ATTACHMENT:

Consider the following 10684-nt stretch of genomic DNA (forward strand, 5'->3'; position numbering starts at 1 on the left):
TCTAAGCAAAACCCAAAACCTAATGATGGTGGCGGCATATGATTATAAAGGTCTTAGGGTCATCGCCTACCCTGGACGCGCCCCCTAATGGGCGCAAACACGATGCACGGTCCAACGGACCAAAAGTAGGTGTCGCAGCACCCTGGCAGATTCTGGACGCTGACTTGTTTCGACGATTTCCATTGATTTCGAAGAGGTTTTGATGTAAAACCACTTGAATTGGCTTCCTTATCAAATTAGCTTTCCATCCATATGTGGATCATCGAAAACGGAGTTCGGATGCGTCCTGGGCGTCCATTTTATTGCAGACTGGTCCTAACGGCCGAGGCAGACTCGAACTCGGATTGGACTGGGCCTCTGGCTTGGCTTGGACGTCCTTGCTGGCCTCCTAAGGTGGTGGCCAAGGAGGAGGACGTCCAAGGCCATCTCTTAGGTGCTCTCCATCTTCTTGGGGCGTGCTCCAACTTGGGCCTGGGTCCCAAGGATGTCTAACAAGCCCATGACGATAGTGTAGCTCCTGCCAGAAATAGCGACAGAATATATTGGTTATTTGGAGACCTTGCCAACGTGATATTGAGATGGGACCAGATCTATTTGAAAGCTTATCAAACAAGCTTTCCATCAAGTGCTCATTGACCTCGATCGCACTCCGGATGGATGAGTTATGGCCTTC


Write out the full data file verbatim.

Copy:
Consider the following 10684-nt stretch of genomic DNA (forward strand, 5'->3'; position numbering starts at 1 on the left):
TCTAAGCAAAACCCAAAACCTAATGATGGTGGCGGCATATGATTATAAAGGTCTTAGGGTCATCGCCTACCCTGGACGCGCCCCCTAATGGGCGCAAACACGATGCACGGTCCAACGGACCAAAAGTAGGTGTCGCAGCACCCTGGCAGATTCTGGACGCTGACTTGTTTCGACGATTTCCATTGATTTCGAAGAGGTTTTGATGTAAAACCACTTGAATTGGCTTCCTTATCAAATTAGCTTTCCATCCATATGTGGATCATCGAAAACGGAGTTCGGATGCGTCCTGGGCGTCCATTTTATTGCAGACTGGTCCTAACGGCCGAGGCAGACTCGAACTCGGATTGGACTGGGCCTCTGGCTTGGCTTGGACGTCCTTGCTGGCCTCCTAAGGTGGTGGCCAAGGAGGAGGACGTCCAAGGCCATCTCTTAGGTGCTCTCCATCTTCTTGGGGCGTGCTCCAACTTGGGCCTGGGTCCCAAGGATGTCTAACAAGCCCATGACGATAGTGTAGCTCCTGCCAGAAATAGCGACAGAATATATTGGTTATTTGGAGACCTTGCCAACGTGATATTGAGATGGGACCAGATCTATTTGAAAGCTTATCAAACAAGCTTTCCATCAAGTGCTCATTGACCTCGATCGCACTCCGGATGGATGAGTTATGGCCTTC